Wednesday, January 23, 2013

General Economics

Bloomberg | IMF Cuts Forecast on Second Year of Europe Contraction
The International Monetary Fund cut its global growth forecasts and now projects a second year of contraction in the euro region as progress in battling Europe’s debt crisis fails to produce an economic recovery.
FOX Business | Study: CEOs Wary About Short-Term Prospects
Chief executives are less optimistic about short-term growth prospects for their companies than a year ago, according to a survey that offers a reality check on rising stock markets.
CNN Money | Keystone pipeline faces new hurdles
The Keystone oil pipeline may have won approval from Nebraska's governor Tuesday, but the final decision rests with President Obama.
Bloomberg | Draghi Says ‘Darkest Clouds’ Over Europe Have Subsided
European Central Bank President Mario Draghi suggested the worst of the sovereign debt crisis may be over, saying the “darkest clouds’ over the euro area have lifted due to decisive policy steps last year.
Real Clear Markets | Don't Be Fooled About Low Rates and the Housing Bubble
One of the most persistent explanations for the 2008 financial crisis-especially among economists-is the notion that monetary policy in the early to mid-2000s was responsible for creating the immense housing price bubble that brought on the crisis when it collapsed in 2007.

Econ Comments & Analysis                                                                                            
Washington Times | Uncle Sam’s risky home loan rules
The political world is full of myths. Last week, the Consumer Financial Protection Bureau instituted a new regulation over the troubled mortgage market in an attempt to define certain lending practices as good or bad.
Fortune | Natural gas is just what clean energy needs
Exporting natural gas would be more likely to displace coal both at home and abroad, resulting in a lower net carbon emissions overall.
NY Times | Reports Reveal Financial Challenges, but Few Solutions
The important and self-important of global finance are again gathering at the annual World Economic Forum in Davos, Switzerland. This year, the mandatory reading should be two recent reminders from JPMorgan Chase and the Federal Reserve that we are light years from understanding or preventing financial crises.
WSJ | Exports Sagging? Try Some Free Trade
When the latest U.S. trade statistics came out this month, they conveyed one sobering message: President Obama's National Export Initiative is in danger of failing. Success can still be snatched from the jaws of defeat—but only if the president and Congress quickly and aggressively pursue freer trade and liberalize many other policies connected to the global economy.
Fortune | How Ed Whitacre brought GM back from the brink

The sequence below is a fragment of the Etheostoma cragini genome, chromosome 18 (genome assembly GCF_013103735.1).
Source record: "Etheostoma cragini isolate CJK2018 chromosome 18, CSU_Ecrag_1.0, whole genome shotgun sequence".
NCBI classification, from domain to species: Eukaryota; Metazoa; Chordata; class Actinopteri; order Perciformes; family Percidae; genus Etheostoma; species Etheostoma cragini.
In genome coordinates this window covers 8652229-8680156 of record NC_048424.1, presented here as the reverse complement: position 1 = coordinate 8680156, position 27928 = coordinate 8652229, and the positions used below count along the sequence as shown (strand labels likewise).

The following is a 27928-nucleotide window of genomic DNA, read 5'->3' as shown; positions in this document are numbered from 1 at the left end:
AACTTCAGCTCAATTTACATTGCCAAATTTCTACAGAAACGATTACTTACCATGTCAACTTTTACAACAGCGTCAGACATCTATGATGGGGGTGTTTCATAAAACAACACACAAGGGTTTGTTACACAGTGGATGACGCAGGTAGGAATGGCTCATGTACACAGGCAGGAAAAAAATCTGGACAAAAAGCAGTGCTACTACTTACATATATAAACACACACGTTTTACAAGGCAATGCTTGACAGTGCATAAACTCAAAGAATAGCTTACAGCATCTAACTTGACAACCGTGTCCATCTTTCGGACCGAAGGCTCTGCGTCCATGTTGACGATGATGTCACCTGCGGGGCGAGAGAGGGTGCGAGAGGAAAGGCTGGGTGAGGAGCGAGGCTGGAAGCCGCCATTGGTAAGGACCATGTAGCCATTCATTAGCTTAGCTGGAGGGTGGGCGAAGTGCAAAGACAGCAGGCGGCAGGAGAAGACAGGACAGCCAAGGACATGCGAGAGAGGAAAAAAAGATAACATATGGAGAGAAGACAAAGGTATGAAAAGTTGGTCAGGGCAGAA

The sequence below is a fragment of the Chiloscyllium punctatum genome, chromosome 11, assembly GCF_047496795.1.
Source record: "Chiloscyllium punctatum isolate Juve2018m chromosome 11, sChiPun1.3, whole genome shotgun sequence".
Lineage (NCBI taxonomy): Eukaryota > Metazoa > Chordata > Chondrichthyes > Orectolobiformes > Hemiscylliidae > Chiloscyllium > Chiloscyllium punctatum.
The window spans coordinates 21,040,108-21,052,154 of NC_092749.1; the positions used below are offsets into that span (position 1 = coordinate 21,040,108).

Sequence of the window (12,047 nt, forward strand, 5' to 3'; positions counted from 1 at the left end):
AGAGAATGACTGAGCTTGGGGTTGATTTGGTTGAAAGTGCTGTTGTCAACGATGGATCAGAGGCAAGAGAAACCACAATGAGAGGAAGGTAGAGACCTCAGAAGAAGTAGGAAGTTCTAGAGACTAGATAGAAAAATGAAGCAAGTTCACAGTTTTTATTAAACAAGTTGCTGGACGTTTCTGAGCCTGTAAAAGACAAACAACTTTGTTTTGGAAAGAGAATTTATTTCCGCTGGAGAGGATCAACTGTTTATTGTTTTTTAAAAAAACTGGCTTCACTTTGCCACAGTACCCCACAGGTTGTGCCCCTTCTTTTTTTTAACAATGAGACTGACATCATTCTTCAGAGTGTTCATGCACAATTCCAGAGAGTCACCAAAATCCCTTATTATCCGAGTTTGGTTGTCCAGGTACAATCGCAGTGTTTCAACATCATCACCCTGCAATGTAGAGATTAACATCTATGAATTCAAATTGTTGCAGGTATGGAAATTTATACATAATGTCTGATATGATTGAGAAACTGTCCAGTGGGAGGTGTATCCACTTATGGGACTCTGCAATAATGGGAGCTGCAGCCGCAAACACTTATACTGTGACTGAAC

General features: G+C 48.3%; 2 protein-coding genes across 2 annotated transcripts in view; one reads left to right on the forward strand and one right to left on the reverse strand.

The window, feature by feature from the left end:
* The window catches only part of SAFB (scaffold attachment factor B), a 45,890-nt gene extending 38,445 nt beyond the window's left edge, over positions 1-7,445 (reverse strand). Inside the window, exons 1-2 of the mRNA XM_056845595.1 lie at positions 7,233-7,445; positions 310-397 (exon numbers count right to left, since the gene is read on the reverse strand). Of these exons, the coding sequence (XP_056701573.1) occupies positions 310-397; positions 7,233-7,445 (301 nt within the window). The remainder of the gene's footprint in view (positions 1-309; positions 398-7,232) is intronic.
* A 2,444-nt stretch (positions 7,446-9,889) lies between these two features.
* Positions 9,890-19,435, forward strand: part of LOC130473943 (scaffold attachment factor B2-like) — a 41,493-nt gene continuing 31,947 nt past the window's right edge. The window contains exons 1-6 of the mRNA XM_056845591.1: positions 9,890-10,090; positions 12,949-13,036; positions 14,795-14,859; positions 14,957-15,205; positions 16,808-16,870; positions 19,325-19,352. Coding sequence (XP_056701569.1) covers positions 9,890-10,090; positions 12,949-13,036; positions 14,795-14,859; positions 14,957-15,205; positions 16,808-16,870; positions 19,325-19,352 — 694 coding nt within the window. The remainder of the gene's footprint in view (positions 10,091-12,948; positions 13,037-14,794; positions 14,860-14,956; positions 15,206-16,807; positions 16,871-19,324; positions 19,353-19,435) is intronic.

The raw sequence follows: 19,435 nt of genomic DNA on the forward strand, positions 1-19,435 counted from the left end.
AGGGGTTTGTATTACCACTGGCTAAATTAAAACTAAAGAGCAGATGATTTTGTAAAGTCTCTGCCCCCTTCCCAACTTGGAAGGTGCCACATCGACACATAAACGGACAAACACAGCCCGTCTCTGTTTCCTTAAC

Days after General Motors went bankrupt, former AT&T CEO Ed Whitacre took over as chairman. He found a company paralyzed by old ways and seemingly unable to change. Inside his fight to get GM moving again.
Washington Times | International relations get a jolt from U.S. energy
There is an energy revolution under way in the United States. Booming oil and natural gas production is transforming our economic outlook, ushering newfound wealth to our rural areas and providing high-paying jobs for middle-class workers across the country.

WSJ | Secondary Sources: Don’t Obsess Over Deficits, Smaller Government, Inefficient Markets
A roundup of economic news from around the Web.
Coordination Problem | Compare and Contrast --- Economic Analysis of Mercantilism and Its Contemporary Relevance
Rodrik claims that "The liberal model has become severely tarnished, owing to the rise in inequality and the plight of the middle class in the West, together with the financial crisis that deregulation spawned."  But the reason for this is precisely because for the past 6 decades it hasn't only been the Asian countries that have pursued Mercantlist policies (as Rothbard explained 50 years ago).
Calculated Risk | Predicting the Next Recession
A few thoughts on the "next recession" ... Forecasters generally have a terrible record at predicting recessions. There are many reasons for this poor performance.

Health Care

Econ Comments & Analysis                                                                                            
The Bulletin | Undermining Obamacare
Now that President Barack Obama has been reelected, his Affordable Care Act, "Obamacare," will move forward, which is good news for the health, safety, and security of the United States. But setting up Obamacare and actually providing it are two different challenges. Both will be hard.

Library of Economics | The ObamaCare-Induced Shift to Part-Time Work
Then House of Representatives Speaker Nancy Pelosi, in pushing for the Affordable Care Act, aka ObamaCare, said, "We have to pass the bill so that you can find out what's in it." We're finding out what's in it and we're also finding out some unintended, but totally predictable, consequences.